At the bike I focused on my plan. Hydration salts, banana, change backpack. Feeling heavy I hauled myself onto the bike, glad to sit down. With the wind in our backs 10km passed quite quickly. I was being overtaken, but I expected that. I wasn’t worried just riding my own race. I knew the route and tackled hills and descents with renewed confidence now that my sugar levels were back up. “I can do it”, I thought as I sailed down the hill before the junction which would take us back to the coast.
Then I felt a sudden pain in my leg. I glanced down to see a hornet flying away. As I was going too fast to stop suddenly I continued, turned at the marshal as planned, and a little way up from the junction stopped in agony and feeling a little sick. I can’t ditch the race because of one small insect. “I just have to get rid of the pain”, I said to myself, #strongerthanyouthink is my motto after all. I took a couple of paracetamol, and a shot blok for sugar and caffeine to keep the energy flowing. “I’ll be fine”, I decided.
And I was! I battled the wind along the coast for the next 20km or so, trying to admire the view when I wasn’t straining too much to get up a hill or hanging on the handlebars to stop myself getting blown off on the descents. It is the most spectacular route in Ireland and that’s part of the reason I wanted to do it. The crashing waves around every corner are exhilarating, if you could forget about the long road ahead.
I had promised myself I would walk up to the final checkpoint, a chance to eat and take a few photos. It was wonderful to see the marshal and the checkpoint. In my race plan this was the point where I had allowed myself the option of pulling out if I felt truly awful. I gritted my teeth and decided I could make it home.
The rest of the race was a bit of a haze, over two hours on a bike does that to you. The undulating section over the bog with great views was almost relaxing as I found a man who was happy to chat and ride at my pace for a bit. By now people were falling by the wayside, stopping, refuelling, perhaps thinking about how far there was still to go. I fought against the wind uphill and down on the final 10km home, spurred on by the fact that the faster I went the sooner it would be over. Carefully keeping the sugar levels high I even managed to overtake a couple of guys on the final stretch.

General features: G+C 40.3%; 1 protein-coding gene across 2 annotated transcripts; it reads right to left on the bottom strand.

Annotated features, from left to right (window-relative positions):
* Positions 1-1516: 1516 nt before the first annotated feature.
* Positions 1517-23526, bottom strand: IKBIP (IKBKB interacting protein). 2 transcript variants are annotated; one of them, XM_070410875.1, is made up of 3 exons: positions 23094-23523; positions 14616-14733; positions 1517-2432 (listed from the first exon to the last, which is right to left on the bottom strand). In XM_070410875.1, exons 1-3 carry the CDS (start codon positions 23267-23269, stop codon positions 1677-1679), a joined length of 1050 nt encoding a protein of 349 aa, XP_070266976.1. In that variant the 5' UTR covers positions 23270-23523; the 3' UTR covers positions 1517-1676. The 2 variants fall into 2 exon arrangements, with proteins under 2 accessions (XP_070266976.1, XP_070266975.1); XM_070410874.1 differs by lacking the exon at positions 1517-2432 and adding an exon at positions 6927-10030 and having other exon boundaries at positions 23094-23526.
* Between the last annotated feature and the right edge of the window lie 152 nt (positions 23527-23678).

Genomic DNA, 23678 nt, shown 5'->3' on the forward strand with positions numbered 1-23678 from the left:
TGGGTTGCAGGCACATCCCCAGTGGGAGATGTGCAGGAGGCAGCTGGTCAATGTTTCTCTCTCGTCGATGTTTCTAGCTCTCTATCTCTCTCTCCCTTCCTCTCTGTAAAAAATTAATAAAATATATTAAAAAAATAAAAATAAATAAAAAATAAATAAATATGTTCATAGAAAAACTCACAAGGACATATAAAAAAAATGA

I dropped my bike, stretched out my wobbly legs and turned to run to the finish. I couldn’t believe it, home at last. I had done it, 4 hours 32 minutes alone against the elements… and a hornet. So happy to finish, happy that mentally and physically I had succeeded and very sure that I didn’t need to take on the same challenge again.
When I entered the 63km Quest Achill adventure race I didn’t imagine that I was signing up to be a lone adventurer. My previous adventure racing experiences were at the 31km level where even if you started the race not knowing anyone, by the finish you had built a rapport with other participants. The struggles to climb the hills and battle the wind were shared. Participants shouted encouragement to each other. I discovered that at double the distance the folk that race are out to test themselves, not to chat with random strangers.
I learned a lot about myself. While I am happy to be very independent and confident in my preparation for adventures, it’s a much richer experience for me when the challenge itself is shared. I enjoy sharing the highs and lows, sharing the elation at the top of the mountain or when faced with the roaring Atlantic waves. To congratulate other participants along the way and acknowledge that in our shared struggle we are #strongerthanwethink.
The race reconfirmed that Women Run Strong is my tribe, and that running with the tribe is what I love to do.